There has been much hand-wringing of late in Maine politics over the possibility of there being a “spoiler” in the gubernatorial race in the form of independent candidate Eliot Cutler, who at the moment is trailing Democrat Mike Michaud and Republican Paul LePage. There have been calls for Cutler to abandon the race (and, presumably, his principles) in order to help Michaud, one of his opponents, get elected.
There are a number of problems with this theory, but the biggest is quite simple: There’s not really any such thing as a spoiler in politics, and there never has been.
It has often been said in sports that a team can play spoiler. Here the concept is legitimate, when late in the season a non-playoff team can knock someone out of the playoffs with a victory. The idea works there because, long-term, it may actually be in the non-playoff team’s best interest to lose, since it positions them better in a draft. Their only gain in defeating the playoff team is hurting them, rather than helping themselves: being a spoiler.
The concept doesn’t really apply in a campaign, however. Though not all candidates are always in a race to win it, there’s truly nothing to be gained by losing rather than winning. Even candidates who know they can’t win are trying to do so. While running and losing may set one up for a successful run in the future, it’s not the primary intent.
In politics, the term is fundamentally unsound because it operates under the assumption that all candidates and their supporters share the same goal: electing or defeating one of the two major party candidates. It completely ignores the idea that an independent candidate and their supporters may actually — gasp! — believe in their candidate and want him or her to win. This is disrespectful toward independents by presuming their motives are somewhat less than genuine.
Moreover, it’s incredibly arrogant of partisan candidates and their supporters. Believing someone is a spoiler requires one to believe that your candidate is entitled to certain votes merely because of his or her political party. That is, quite simply, never the case. Candidates — whether Democrat, Republican, Green, or independent — are only entitled to the votes they earn: no more, no less.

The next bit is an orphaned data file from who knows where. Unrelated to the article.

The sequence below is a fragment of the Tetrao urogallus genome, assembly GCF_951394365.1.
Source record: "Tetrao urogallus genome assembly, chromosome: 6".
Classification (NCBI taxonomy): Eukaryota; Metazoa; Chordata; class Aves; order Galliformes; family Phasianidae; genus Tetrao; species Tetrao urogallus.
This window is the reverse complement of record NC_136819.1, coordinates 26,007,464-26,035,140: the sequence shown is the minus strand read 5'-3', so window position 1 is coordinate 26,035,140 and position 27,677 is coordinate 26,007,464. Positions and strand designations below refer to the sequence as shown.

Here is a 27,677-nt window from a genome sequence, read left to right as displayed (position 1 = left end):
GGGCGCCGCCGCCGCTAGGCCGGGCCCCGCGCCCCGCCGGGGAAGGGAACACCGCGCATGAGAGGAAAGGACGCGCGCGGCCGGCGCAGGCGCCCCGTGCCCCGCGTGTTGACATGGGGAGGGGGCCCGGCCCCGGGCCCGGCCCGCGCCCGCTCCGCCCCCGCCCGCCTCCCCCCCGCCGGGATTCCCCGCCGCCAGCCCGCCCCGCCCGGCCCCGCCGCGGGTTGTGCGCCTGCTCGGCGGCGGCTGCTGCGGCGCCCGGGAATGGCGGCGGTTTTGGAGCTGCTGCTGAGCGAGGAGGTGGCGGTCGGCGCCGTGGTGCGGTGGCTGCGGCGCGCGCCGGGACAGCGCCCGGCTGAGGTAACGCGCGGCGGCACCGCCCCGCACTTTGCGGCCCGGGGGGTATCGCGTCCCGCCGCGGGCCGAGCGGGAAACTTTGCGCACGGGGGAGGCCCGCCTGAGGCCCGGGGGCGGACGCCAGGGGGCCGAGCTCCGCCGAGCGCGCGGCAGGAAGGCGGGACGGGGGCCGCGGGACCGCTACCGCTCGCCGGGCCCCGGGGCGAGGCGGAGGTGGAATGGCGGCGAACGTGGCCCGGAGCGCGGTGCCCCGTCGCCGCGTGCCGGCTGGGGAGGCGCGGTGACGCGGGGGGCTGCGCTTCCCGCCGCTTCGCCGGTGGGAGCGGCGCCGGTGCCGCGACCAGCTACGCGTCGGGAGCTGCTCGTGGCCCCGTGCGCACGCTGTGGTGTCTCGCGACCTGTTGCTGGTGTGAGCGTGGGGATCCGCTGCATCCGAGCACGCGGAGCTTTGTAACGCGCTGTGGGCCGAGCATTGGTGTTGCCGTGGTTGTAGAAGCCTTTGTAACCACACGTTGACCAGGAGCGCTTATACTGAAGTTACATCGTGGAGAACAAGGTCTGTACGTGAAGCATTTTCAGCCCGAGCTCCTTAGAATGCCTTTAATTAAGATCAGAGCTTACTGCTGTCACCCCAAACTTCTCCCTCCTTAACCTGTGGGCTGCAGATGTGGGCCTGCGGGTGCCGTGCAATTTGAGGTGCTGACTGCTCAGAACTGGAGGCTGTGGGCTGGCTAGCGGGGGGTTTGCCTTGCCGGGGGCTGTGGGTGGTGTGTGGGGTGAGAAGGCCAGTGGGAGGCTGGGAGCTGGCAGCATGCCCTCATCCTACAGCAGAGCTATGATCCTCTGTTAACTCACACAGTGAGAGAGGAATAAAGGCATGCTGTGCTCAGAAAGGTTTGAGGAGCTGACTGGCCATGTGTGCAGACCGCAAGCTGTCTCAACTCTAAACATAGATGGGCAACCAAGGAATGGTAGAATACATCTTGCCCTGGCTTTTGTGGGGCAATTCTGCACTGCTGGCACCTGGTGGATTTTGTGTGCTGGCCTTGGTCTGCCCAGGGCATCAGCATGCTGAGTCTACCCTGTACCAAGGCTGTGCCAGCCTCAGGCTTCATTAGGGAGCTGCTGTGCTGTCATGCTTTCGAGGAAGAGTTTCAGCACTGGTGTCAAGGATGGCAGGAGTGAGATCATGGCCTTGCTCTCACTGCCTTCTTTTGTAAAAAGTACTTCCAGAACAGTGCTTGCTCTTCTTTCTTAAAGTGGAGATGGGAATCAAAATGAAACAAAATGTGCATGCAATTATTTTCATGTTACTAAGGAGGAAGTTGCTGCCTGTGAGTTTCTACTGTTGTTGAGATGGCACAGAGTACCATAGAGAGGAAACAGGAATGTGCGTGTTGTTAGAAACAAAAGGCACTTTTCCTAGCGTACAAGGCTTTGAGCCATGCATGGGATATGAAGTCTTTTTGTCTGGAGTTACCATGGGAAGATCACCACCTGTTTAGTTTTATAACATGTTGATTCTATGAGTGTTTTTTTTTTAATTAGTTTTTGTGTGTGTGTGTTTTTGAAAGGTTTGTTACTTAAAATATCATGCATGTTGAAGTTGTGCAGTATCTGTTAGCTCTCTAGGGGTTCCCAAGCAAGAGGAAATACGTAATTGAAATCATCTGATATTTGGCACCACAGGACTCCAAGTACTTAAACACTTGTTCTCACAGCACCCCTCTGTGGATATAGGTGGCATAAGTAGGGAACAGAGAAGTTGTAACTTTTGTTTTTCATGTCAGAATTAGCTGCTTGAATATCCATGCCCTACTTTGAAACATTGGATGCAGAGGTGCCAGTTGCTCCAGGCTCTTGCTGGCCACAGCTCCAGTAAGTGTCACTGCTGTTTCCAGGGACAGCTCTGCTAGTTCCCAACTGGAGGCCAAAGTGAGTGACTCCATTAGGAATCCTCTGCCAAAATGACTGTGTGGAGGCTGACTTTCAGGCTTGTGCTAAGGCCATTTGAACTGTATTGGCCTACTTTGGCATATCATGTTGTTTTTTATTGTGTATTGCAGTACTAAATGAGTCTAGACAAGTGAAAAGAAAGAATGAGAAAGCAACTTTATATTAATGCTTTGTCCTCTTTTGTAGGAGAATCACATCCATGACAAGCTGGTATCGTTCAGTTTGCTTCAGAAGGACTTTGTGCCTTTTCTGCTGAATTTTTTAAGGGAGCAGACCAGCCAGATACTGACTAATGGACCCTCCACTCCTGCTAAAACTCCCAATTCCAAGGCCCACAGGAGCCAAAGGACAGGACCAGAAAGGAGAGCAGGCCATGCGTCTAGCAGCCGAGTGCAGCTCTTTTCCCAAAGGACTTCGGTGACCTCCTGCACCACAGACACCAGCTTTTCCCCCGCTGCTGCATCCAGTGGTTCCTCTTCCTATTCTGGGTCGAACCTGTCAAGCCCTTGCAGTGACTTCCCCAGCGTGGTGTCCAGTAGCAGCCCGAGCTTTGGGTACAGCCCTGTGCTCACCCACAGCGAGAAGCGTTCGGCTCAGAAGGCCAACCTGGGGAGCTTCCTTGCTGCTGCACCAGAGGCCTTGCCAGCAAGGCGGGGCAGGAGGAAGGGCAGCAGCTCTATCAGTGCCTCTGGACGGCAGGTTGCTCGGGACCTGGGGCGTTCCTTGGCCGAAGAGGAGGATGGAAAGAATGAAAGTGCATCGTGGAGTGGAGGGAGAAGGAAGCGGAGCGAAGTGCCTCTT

Labeling someone a spoiler is the last grasp of desperate partisans, and it’s nothing new. Any time an independent or third-party candidate gets enough votes to affect the outcome, it’s inevitable. We saw this most prominently in the 2000 presidential election, when Democrats blamed Ralph Nader for getting George W. Bush elected. More recently, Virginia Republicans were using the term to describe a Libertarian gubernatorial hopeful.
The best way to keep a third candidate from affecting a race isn’t by bullying them into withdrawing, or attacking their supporters. Indeed, that kind of behavior is only likely to strengthen their resolve. If your candidate isn’t doing as well as he or she should, you shouldn’t be angry at someone else for being in the race. Instead, you should take a long, hard look at your candidate, and try to determine where exactly it is he’s falling short. Just as we don’t attack the Baltimore Orioles for being in first place instead of the Boston Red Sox, you shouldn’t criticize another candidate for the shortcomings of your own.
Eliot Cutler has every bit as much right to run for governor as Mike Michaud, Paul LePage, or anybody else. If the Democrats are worried about him, they should criticize him on the issues, rather than just for running. They should stop calling him a spoiler, because in a democracy, nobody is entitled to any votes. You’re entitled to run, if you fulfill the requirements. After that, the rest is up to you.